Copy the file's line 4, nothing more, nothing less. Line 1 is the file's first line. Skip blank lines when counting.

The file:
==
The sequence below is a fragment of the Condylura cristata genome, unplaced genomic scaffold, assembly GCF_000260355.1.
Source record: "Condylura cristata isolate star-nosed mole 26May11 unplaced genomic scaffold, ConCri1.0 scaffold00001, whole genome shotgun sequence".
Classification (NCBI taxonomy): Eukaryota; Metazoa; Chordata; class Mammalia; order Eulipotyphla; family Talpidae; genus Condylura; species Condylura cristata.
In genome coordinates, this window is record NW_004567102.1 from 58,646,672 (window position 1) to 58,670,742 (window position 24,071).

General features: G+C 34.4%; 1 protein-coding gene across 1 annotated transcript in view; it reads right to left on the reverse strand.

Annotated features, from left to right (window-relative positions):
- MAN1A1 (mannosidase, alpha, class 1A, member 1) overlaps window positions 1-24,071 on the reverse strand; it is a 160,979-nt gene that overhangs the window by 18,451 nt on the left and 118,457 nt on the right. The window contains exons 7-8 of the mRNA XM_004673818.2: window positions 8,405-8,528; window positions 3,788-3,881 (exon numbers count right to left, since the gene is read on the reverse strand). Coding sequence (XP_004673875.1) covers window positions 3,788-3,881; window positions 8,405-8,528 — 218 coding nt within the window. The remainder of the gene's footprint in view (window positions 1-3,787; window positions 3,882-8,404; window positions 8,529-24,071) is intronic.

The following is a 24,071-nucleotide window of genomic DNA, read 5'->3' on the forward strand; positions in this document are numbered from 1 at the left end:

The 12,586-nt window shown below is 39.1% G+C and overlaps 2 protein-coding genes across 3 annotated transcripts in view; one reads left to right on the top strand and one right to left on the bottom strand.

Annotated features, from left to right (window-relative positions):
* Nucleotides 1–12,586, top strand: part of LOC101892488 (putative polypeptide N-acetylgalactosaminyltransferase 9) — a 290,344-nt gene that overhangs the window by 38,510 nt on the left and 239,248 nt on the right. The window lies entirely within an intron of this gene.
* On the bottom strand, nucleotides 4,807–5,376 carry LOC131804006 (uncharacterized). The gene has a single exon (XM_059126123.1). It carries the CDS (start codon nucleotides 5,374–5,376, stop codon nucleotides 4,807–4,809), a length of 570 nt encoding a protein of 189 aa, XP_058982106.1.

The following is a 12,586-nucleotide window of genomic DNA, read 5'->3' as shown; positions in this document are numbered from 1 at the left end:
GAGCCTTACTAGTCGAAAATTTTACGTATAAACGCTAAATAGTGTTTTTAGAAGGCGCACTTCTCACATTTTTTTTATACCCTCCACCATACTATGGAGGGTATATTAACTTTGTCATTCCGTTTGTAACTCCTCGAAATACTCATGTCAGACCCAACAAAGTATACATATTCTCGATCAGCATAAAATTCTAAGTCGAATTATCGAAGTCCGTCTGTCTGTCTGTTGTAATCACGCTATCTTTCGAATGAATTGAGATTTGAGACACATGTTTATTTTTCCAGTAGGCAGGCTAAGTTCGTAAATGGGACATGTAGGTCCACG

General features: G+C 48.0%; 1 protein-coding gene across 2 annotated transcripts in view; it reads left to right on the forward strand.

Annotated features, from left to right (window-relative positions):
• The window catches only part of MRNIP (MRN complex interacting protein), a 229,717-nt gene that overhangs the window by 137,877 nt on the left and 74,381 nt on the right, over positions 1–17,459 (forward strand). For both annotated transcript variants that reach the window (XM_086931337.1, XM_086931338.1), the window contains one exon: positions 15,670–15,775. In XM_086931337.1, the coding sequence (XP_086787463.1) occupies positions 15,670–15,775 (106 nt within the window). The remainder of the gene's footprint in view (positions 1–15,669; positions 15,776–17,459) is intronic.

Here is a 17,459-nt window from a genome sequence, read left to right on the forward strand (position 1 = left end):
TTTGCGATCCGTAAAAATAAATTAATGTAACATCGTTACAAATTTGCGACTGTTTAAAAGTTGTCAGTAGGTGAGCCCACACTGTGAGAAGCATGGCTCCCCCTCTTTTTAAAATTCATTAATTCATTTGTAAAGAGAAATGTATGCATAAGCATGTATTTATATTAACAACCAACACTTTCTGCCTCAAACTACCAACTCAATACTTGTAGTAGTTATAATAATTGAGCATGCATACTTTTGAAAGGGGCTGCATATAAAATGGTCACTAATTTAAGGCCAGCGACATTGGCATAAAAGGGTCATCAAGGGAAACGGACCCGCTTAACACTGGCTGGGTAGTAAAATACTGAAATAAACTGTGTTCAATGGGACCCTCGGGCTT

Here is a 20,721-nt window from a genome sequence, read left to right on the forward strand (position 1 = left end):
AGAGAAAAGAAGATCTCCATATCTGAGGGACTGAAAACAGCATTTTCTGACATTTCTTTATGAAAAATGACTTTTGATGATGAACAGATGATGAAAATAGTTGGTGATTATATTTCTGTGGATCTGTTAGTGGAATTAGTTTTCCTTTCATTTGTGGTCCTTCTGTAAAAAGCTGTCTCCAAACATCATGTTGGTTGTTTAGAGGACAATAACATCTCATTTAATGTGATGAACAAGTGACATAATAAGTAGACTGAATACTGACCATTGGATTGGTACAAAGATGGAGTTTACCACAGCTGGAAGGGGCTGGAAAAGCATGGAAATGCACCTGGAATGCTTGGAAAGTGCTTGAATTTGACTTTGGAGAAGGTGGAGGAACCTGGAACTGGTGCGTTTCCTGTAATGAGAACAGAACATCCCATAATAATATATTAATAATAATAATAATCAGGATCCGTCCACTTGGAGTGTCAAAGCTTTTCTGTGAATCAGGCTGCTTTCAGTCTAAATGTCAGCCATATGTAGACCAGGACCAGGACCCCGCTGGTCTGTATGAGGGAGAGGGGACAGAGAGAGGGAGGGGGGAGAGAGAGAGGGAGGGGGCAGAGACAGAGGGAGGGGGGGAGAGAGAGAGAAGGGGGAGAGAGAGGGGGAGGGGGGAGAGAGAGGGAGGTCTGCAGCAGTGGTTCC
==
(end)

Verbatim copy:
In genome coordinates, this window is record NW_004567102.1 from 58,646,672 (window position 1) to 58,670,742 (window position 24,071).